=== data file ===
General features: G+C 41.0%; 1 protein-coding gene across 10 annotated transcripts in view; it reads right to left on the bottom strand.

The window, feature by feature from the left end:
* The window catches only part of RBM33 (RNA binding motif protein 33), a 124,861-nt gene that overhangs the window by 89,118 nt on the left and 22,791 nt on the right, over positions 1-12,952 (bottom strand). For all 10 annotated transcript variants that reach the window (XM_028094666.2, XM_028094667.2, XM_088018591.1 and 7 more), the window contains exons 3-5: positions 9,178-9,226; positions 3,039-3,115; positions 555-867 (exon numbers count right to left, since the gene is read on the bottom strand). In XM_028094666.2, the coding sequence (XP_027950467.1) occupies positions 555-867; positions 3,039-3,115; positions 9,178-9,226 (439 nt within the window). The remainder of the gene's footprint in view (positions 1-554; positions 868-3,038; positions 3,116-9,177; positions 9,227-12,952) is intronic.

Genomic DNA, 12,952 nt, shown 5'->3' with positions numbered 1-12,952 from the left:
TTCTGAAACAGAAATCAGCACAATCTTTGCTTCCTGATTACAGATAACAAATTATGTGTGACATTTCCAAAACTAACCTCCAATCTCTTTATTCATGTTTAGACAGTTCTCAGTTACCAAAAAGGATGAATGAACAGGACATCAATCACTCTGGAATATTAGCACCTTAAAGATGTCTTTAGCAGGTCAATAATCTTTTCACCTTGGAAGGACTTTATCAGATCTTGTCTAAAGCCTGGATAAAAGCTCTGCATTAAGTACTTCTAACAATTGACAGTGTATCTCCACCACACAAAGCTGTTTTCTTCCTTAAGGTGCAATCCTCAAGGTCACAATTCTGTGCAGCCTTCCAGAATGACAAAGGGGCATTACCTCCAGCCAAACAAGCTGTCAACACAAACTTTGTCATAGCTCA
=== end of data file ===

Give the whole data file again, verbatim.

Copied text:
General features: G+C 41.0%; 1 protein-coding gene across 10 annotated transcripts in view; it reads right to left on the bottom strand.

The window, feature by feature from the left end:
* The window catches only part of RBM33 (RNA binding motif protein 33), a 124,861-nt gene that overhangs the window by 89,118 nt on the left and 22,791 nt on the right, over positions 1-12,952 (bottom strand). For all 10 annotated transcript variants that reach the window (XM_028094666.2, XM_028094667.2, XM_088018591.1 and 7 more), the window contains exons 3-5: positions 9,178-9,226; positions 3,039-3,115; positions 555-867 (exon numbers count right to left, since the gene is read on the bottom strand). In XM_028094666.2, the coding sequence (XP_027950467.1) occupies positions 555-867; positions 3,039-3,115; positions 9,178-9,226 (439 nt within the window). The remainder of the gene's footprint in view (positions 1-554; positions 868-3,038; positions 3,116-9,177; positions 9,227-12,952) is intronic.

Genomic DNA, 12,952 nt, shown 5'->3' with positions numbered 1-12,952 from the left:
TTCTGAAACAGAAATCAGCACAATCTTTGCTTCCTGATTACAGATAACAAATTATGTGTGACATTTCCAAAACTAACCTCCAATCTCTTTATTCATGTTTAGACAGTTCTCAGTTACCAAAAAGGATGAATGAACAGGACATCAATCACTCTGGAATATTAGCACCTTAAAGATGTCTTTAGCAGGTCAATAATCTTTTCACCTTGGAAGGACTTTATCAGATCTTGTCTAAAGCCTGGATAAAAGCTCTGCATTAAGTACTTCTAACAATTGACAGTGTATCTCCACCACACAAAGCTGTTTTCTTCCTTAAGGTGCAATCCTCAAGGTCACAATTCTGTGCAGCCTTCCAGAATGACAAAGGGGCATTACCTCCAGCCAAACAAGCTGTCAACACAAACTTTGTCATAGCTCA